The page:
A Virginia-owned, Virginia- managed company founded by the Coles family, the company now trades on stock markets in the United States and Canada (through "Virginia Energy Resources"). While its original investors included more than 30 Virginia farmers and business owners, and the company states that local families still control 78 percent of the company stock, the local character of Virginia Uranium is now supplemented by "people with successful experiences in mining all over the world." For example, one member of its board is the CEO of Denison Mines Corp., a company that works on uranium mining around the world, from Mongolia and Zambia to the western United States.

Since 2007, $39 million has been invested in Virginia Uranium's effort to allow uranium mining in Southside Virginia, the company reports.

The moratorium

The presence of the uranium deposit on Coles Hill has been known for many years. Subsequent to its discovery in 1978, the Virginia General Assembly in 1982 placed a temporary moratorium on uranium mining in the commonwealth. The 1982 law prohibits the mining of uranium until "a program for permitting uranium mining is permitted by statute." To date, Virginia has developed no such program.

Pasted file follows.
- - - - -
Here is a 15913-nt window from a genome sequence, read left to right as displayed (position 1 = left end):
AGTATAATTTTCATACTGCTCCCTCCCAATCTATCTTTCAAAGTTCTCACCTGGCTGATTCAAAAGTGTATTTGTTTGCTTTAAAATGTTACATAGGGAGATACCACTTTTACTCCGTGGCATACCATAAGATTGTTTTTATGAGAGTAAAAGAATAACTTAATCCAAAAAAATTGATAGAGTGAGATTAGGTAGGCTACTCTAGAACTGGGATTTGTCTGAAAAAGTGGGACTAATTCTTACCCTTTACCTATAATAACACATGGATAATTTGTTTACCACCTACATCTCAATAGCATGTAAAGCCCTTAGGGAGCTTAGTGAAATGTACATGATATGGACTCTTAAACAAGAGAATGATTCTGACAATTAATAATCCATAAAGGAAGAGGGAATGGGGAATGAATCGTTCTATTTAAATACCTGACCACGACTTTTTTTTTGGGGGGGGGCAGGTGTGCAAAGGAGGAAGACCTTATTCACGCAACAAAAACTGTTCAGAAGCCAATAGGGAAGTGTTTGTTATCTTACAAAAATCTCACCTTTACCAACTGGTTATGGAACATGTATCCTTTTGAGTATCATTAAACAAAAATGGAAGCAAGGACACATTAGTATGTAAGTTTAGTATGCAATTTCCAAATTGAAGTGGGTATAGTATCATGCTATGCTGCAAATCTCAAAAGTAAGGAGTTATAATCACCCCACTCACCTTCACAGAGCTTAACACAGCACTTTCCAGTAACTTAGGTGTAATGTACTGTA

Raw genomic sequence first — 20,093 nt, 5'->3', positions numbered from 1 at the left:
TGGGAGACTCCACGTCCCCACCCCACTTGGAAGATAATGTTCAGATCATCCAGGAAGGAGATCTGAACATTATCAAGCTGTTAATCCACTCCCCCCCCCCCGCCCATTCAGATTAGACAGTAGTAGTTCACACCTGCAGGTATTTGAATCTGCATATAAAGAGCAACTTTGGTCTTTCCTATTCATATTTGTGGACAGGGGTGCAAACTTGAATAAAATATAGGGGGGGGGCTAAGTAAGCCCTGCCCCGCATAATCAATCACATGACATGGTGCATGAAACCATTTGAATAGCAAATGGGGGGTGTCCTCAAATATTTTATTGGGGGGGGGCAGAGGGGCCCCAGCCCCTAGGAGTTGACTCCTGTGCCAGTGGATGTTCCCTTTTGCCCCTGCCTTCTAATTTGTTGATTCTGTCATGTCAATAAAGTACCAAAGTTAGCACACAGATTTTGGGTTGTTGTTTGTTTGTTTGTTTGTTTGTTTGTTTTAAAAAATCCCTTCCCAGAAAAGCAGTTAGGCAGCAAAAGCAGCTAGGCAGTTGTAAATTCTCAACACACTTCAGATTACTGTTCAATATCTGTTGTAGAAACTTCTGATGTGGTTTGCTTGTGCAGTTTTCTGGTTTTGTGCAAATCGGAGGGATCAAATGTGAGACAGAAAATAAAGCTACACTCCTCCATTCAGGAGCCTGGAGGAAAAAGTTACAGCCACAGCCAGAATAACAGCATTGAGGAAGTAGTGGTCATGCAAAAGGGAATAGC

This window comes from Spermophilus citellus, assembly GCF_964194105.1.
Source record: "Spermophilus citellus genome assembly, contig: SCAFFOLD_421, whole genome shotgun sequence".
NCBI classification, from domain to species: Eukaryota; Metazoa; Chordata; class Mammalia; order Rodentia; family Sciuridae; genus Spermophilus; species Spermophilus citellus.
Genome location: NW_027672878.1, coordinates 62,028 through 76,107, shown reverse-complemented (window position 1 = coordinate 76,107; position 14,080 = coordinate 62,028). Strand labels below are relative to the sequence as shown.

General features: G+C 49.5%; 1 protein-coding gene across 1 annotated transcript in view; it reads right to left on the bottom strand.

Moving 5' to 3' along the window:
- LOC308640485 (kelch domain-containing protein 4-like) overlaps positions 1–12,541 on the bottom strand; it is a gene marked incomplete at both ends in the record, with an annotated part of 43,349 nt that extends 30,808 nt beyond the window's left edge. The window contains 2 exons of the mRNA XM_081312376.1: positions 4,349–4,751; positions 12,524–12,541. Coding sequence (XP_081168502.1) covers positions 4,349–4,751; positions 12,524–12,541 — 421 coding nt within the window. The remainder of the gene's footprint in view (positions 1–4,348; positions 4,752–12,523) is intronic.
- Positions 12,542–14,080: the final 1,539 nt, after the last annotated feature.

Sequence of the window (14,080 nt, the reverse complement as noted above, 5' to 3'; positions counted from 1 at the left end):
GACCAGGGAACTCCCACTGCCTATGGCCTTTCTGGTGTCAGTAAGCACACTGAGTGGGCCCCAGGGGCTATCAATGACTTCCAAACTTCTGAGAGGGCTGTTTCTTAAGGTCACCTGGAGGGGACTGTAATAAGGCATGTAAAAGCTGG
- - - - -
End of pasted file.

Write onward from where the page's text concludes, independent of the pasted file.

As noted by Virginia State Sen. John C. Watkins, there was considerable study done on the issue of uranium mining after the adoption of the 1982 law. This yielded a conclusion by the Virginia Coal and Energy Commission - a legislative commission established by the Virginia General Assembly, not an executive branch permitting agency like the Virginia Department of Mines, Minerals and Energy - that Virginia could lift the moratorium "if essential recommendations" from a uranium mining task force were enacted into law.

Instead of considering the "essential recommendations," the legislature took no further action and the moratorium stayed in effect. The company then interested in conducting the mining concluded that it was not economically viable.

In 2007, however, in response to the reinvigorated commercial interest in mining from Virginia Uranium, the commission instigated two major studies.

The first study was conducted by the National Academy of Sciences. It focused on whether the mining can be, according to Watkins, "undertaken in a manner that safeguards the environment, natural and historic resources, agricultural lands and the health and well-being of [Virginia's] citizens."

The second study, conducted by the Richmond firm Chmura Economics & Analytics, focused on the socioeconomic impacts.

The studies' outcomes